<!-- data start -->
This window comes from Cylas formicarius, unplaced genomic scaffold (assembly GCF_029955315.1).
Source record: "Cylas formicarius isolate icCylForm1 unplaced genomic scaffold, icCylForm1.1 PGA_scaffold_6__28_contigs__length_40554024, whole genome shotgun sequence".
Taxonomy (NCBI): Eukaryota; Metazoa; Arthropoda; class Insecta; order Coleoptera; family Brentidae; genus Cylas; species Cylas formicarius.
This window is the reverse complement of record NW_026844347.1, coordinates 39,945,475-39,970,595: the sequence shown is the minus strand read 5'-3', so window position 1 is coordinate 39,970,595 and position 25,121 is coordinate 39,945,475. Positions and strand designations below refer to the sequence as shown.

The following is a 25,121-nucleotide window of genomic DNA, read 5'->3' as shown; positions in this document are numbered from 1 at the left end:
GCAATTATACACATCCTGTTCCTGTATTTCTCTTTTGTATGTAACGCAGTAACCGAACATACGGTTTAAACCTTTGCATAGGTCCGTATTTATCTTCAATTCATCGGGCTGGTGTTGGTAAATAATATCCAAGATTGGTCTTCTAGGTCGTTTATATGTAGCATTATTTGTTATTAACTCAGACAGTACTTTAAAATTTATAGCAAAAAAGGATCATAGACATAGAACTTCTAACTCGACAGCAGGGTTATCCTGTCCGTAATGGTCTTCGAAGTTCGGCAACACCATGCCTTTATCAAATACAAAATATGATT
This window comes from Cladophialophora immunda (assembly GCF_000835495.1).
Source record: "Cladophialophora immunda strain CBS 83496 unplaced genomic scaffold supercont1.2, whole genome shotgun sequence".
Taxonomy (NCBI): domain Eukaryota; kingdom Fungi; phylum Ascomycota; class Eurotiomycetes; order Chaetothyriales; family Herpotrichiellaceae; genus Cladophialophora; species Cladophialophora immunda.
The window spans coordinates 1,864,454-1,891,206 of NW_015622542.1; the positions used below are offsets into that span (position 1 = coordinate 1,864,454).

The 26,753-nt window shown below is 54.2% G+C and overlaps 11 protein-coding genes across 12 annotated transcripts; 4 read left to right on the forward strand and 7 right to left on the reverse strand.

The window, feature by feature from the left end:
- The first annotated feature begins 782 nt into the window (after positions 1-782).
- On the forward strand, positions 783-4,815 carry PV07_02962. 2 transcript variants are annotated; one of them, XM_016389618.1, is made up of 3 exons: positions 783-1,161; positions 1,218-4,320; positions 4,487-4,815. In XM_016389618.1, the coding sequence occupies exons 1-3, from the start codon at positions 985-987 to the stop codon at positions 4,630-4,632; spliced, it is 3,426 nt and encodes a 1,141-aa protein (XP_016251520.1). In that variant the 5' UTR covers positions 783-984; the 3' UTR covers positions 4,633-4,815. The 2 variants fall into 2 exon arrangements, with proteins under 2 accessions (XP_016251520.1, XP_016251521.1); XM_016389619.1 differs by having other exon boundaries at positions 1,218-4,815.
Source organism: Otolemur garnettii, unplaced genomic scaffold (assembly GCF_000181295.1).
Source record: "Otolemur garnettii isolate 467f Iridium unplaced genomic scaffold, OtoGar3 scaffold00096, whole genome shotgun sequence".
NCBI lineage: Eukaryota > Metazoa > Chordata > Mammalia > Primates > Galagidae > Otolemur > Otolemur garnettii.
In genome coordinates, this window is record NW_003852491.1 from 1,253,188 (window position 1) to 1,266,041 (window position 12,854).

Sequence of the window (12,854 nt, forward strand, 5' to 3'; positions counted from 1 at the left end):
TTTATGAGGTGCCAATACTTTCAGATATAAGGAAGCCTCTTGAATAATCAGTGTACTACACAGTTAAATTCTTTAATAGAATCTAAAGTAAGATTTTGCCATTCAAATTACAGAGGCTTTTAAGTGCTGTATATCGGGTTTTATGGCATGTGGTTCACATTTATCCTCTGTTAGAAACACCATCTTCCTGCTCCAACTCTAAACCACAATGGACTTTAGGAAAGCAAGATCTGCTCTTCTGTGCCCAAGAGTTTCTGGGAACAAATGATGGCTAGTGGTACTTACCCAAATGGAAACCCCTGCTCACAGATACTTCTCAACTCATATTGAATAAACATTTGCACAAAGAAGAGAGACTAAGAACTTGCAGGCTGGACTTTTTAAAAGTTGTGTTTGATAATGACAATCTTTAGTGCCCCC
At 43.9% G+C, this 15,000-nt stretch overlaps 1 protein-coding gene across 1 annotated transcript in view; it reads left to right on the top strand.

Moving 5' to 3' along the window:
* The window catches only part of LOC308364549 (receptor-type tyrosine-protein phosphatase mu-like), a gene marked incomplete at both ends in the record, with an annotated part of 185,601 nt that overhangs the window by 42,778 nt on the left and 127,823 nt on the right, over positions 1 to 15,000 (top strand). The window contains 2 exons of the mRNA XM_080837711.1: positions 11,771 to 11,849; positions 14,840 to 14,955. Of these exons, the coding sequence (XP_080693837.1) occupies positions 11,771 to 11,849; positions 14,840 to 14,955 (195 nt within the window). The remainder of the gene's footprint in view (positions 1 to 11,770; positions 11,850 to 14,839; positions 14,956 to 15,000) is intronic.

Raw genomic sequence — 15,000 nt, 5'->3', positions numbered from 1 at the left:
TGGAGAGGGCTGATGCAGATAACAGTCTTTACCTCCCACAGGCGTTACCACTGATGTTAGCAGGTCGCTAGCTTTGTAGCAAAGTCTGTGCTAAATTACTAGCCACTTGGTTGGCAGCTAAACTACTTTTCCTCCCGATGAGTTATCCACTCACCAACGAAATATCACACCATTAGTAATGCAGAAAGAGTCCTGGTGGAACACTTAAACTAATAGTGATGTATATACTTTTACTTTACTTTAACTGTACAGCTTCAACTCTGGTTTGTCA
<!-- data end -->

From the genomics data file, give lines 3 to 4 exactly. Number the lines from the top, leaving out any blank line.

Taxonomy (NCBI): Eukaryota; Metazoa; Arthropoda; class Insecta; order Coleoptera; family Brentidae; genus Cylas; species Cylas formicarius.
This window is the reverse complement of record NW_026844347.1, coordinates 39,945,475-39,970,595: the sequence shown is the minus strand read 5'-3', so window position 1 is coordinate 39,970,595 and position 25,121 is coordinate 39,945,475. Positions and strand designations below refer to the sequence as shown.